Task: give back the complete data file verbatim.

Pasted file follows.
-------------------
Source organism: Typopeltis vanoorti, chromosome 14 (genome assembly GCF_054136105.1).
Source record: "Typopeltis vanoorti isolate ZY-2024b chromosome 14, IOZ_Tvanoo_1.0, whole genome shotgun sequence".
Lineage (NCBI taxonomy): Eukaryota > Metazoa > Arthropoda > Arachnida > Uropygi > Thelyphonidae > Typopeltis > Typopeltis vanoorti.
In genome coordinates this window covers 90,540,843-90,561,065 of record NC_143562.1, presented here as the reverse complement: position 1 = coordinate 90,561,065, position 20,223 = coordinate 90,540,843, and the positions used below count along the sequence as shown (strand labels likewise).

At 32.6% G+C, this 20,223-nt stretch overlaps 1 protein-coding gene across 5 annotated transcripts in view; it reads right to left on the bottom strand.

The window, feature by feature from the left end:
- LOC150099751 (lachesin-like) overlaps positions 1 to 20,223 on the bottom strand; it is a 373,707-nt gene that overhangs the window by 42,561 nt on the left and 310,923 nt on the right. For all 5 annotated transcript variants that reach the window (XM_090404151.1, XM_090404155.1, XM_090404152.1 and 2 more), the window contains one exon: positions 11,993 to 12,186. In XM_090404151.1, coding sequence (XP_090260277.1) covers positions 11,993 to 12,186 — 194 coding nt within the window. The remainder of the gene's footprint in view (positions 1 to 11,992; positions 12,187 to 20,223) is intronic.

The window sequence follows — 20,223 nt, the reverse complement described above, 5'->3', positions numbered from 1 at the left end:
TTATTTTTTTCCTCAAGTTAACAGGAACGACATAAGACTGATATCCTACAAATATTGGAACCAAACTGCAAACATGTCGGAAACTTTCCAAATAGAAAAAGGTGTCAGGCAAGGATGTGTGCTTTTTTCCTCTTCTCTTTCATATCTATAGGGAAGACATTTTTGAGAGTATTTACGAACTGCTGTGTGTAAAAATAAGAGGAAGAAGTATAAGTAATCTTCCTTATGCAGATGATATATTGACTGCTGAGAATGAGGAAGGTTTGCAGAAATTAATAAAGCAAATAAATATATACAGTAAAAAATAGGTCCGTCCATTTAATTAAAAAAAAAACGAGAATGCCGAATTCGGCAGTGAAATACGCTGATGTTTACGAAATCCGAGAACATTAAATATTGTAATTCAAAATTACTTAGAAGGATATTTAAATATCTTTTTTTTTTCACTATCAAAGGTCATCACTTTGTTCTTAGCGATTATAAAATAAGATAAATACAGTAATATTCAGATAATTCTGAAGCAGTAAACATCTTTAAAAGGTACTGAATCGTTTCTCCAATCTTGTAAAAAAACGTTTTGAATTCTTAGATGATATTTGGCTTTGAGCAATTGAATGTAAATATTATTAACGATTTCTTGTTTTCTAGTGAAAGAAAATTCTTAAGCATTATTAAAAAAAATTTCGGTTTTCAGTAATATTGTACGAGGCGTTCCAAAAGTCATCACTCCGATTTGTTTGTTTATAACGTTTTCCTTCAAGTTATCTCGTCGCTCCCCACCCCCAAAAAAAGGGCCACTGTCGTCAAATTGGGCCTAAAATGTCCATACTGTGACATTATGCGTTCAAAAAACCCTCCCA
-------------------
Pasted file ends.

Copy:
Source organism: Typopeltis vanoorti, chromosome 14 (genome assembly GCF_054136105.1).
Source record: "Typopeltis vanoorti isolate ZY-2024b chromosome 14, IOZ_Tvanoo_1.0, whole genome shotgun sequence".
Lineage (NCBI taxonomy): Eukaryota > Metazoa > Arthropoda > Arachnida > Uropygi > Thelyphonidae > Typopeltis > Typopeltis vanoorti.
In genome coordinates this window covers 90,540,843-90,561,065 of record NC_143562.1, presented here as the reverse complement: position 1 = coordinate 90,561,065, position 20,223 = coordinate 90,540,843, and the positions used below count along the sequence as shown (strand labels likewise).

At 32.6% G+C, this 20,223-nt stretch overlaps 1 protein-coding gene across 5 annotated transcripts in view; it reads right to left on the bottom strand.

The window, feature by feature from the left end:
- LOC150099751 (lachesin-like) overlaps positions 1 to 20,223 on the bottom strand; it is a 373,707-nt gene that overhangs the window by 42,561 nt on the left and 310,923 nt on the right. For all 5 annotated transcript variants that reach the window (XM_090404151.1, XM_090404155.1, XM_090404152.1 and 2 more), the window contains one exon: positions 11,993 to 12,186. In XM_090404151.1, coding sequence (XP_090260277.1) covers positions 11,993 to 12,186 — 194 coding nt within the window. The remainder of the gene's footprint in view (positions 1 to 11,992; positions 12,187 to 20,223) is intronic.

The window sequence follows — 20,223 nt, the reverse complement described above, 5'->3', positions numbered from 1 at the left end:
TTATTTTTTTCCTCAAGTTAACAGGAACGACATAAGACTGATATCCTACAAATATTGGAACCAAACTGCAAACATGTCGGAAACTTTCCAAATAGAAAAAGGTGTCAGGCAAGGATGTGTGCTTTTTTCCTCTTCTCTTTCATATCTATAGGGAAGACATTTTTGAGAGTATTTACGAACTGCTGTGTGTAAAAATAAGAGGAAGAAGTATAAGTAATCTTCCTTATGCAGATGATATATTGACTGCTGAGAATGAGGAAGGTTTGCAGAAATTAATAAAGCAAATAAATATATACAGTAAAAAATAGGTCCGTCCATTTAATTAAAAAAAAAACGAGAATGCCGAATTCGGCAGTGAAATACGCTGATGTTTACGAAATCCGAGAACATTAAATATTGTAATTCAAAATTACTTAGAAGGATATTTAAATATCTTTTTTTTTTCACTATCAAAGGTCATCACTTTGTTCTTAGCGATTATAAAATAAGATAAATACAGTAATATTCAGATAATTCTGAAGCAGTAAACATCTTTAAAAGGTACTGAATCGTTTCTCCAATCTTGTAAAAAAACGTTTTGAATTCTTAGATGATATTTGGCTTTGAGCAATTGAATGTAAATATTATTAACGATTTCTTGTTTTCTAGTGAAAGAAAATTCTTAAGCATTATTAAAAAAAATTTCGGTTTTCAGTAATATTGTACGAGGCGTTCCAAAAGTCATCACTCCGATTTGTTTGTTTATAACGTTTTCCTTCAAGTTATCTCGTCGCTCCCCACCCCCAAAAAAAGGGCCACTGTCGTCAAATTGGGCCTAAAATGTCCATACTGTGACATTATGCGTTCAAAAAACCCTCCCA